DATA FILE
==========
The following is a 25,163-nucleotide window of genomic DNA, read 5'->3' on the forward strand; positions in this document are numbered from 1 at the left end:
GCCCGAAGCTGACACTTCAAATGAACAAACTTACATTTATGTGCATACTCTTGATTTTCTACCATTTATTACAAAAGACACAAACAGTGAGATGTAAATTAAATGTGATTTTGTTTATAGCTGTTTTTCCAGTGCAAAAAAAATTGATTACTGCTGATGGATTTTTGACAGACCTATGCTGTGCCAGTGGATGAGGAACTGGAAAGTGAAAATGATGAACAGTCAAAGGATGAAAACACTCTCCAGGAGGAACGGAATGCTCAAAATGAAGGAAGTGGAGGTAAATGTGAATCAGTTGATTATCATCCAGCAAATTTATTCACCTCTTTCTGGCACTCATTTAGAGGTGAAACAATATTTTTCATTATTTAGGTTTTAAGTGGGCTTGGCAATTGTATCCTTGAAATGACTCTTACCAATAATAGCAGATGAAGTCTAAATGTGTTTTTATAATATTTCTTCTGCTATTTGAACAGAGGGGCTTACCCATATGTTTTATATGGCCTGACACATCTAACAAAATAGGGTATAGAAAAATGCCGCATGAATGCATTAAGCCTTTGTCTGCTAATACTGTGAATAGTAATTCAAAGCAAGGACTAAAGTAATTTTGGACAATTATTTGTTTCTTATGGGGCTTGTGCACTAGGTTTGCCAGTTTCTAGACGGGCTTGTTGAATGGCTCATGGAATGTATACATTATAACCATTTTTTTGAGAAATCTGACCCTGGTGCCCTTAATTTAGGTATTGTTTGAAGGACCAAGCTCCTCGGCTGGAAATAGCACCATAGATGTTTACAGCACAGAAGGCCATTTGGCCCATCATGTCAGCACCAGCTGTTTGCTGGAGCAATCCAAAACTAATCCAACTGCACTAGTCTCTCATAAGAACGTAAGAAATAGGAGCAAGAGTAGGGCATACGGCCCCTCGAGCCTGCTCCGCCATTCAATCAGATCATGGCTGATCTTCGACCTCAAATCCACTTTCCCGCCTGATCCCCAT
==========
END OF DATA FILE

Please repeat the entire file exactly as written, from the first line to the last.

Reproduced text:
The following is a 25,163-nucleotide window of genomic DNA, read 5'->3' on the forward strand; positions in this document are numbered from 1 at the left end:
GCCCGAAGCTGACACTTCAAATGAACAAACTTACATTTATGTGCATACTCTTGATTTTCTACCATTTATTACAAAAGACACAAACAGTGAGATGTAAATTAAATGTGATTTTGTTTATAGCTGTTTTTCCAGTGCAAAAAAAATTGATTACTGCTGATGGATTTTTGACAGACCTATGCTGTGCCAGTGGATGAGGAACTGGAAAGTGAAAATGATGAACAGTCAAAGGATGAAAACACTCTCCAGGAGGAACGGAATGCTCAAAATGAAGGAAGTGGAGGTAAATGTGAATCAGTTGATTATCATCCAGCAAATTTATTCACCTCTTTCTGGCACTCATTTAGAGGTGAAACAATATTTTTCATTATTTAGGTTTTAAGTGGGCTTGGCAATTGTATCCTTGAAATGACTCTTACCAATAATAGCAGATGAAGTCTAAATGTGTTTTTATAATATTTCTTCTGCTATTTGAACAGAGGGGCTTACCCATATGTTTTATATGGCCTGACACATCTAACAAAATAGGGTATAGAAAAATGCCGCATGAATGCATTAAGCCTTTGTCTGCTAATACTGTGAATAGTAATTCAAAGCAAGGACTAAAGTAATTTTGGACAATTATTTGTTTCTTATGGGGCTTGTGCACTAGGTTTGCCAGTTTCTAGACGGGCTTGTTGAATGGCTCATGGAATGTATACATTATAACCATTTTTTTGAGAAATCTGACCCTGGTGCCCTTAATTTAGGTATTGTTTGAAGGACCAAGCTCCTCGGCTGGAAATAGCACCATAGATGTTTACAGCACAGAAGGCCATTTGGCCCATCATGTCAGCACCAGCTGTTTGCTGGAGCAATCCAAAACTAATCCAACTGCACTAGTCTCTCATAAGAACGTAAGAAATAGGAGCAAGAGTAGGGCATACGGCCCCTCGAGCCTGCTCCGCCATTCAATCAGATCATGGCTGATCTTCGACCTCAAATCCACTTTCCCGCCTGATCCCCAT